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J R Soc Promot Health. 1999 Sep;119(3):146-55.

Canada goose (Branta canadensis) droppings as a potential source of pathogenic bacteria.

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Department of Pure and Applied Biology, University of Leeds, UK.


Canada goose droppings, collected in parks to which the public had access, were screened for a range of bacteria that could be pathogenic in man. Droppings of Canada geese, and other waterfowl, did contain such bacteria, including some that are well-known causes of illness in man. These bacteria, plus a species of Salmonella that was experimentally inoculated into droppings, were shown to survive and multiply in the droppings for up to one month after their deposition by geese. Canada geese ranged further from water than other waterfowl species and thus distributed their droppings over a larger area of park grassland. This more widespread distribution of their droppings leads Canada geese to pose a greater potential health risk than other waterfowl studied here, but variations in human responses to challenge with bacteria, and variations in human and waterfowl behaviour in public parks, renders quantification of this risk impossible.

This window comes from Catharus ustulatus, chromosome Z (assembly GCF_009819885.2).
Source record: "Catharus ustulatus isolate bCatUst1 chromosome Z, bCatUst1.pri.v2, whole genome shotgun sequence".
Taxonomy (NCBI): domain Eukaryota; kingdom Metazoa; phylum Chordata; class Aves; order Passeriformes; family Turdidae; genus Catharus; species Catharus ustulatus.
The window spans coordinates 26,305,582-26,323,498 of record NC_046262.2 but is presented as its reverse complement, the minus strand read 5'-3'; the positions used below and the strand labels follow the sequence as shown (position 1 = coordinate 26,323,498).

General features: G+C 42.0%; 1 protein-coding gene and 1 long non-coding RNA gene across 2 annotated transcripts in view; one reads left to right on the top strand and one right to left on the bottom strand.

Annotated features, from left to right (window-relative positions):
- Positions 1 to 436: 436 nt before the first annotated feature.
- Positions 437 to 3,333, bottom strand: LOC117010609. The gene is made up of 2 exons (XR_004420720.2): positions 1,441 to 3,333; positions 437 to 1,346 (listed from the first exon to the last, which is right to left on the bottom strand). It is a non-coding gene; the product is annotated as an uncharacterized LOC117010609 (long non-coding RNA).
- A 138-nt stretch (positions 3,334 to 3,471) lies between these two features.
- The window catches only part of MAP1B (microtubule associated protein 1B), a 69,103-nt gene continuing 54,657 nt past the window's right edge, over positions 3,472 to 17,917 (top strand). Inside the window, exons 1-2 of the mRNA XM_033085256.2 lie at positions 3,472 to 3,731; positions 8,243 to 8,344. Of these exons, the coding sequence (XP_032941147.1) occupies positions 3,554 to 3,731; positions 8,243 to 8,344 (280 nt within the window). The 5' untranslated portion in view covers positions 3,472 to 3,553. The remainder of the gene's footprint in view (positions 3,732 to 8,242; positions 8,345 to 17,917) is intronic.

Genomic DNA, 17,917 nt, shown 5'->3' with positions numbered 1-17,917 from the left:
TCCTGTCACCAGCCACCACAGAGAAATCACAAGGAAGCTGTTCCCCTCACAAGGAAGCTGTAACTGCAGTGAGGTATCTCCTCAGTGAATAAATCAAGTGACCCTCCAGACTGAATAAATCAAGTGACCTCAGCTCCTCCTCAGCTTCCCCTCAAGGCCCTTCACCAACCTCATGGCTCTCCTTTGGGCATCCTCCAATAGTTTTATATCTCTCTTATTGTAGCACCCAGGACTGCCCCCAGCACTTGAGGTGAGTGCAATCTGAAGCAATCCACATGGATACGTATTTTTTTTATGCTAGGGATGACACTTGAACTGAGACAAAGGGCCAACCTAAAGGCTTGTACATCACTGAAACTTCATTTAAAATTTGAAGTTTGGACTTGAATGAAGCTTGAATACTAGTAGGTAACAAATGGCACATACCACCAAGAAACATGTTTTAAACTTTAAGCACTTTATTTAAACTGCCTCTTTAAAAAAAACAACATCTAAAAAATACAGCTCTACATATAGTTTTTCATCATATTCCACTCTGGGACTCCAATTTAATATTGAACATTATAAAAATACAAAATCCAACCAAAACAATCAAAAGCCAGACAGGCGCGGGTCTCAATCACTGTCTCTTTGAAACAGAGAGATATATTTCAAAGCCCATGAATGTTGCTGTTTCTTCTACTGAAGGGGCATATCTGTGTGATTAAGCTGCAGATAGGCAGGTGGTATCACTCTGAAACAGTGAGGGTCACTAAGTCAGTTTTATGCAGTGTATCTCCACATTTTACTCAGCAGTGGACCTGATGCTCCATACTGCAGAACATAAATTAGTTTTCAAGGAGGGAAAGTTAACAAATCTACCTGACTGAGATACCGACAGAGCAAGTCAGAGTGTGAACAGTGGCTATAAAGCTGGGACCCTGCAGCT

[Indexed for MEDLINE]

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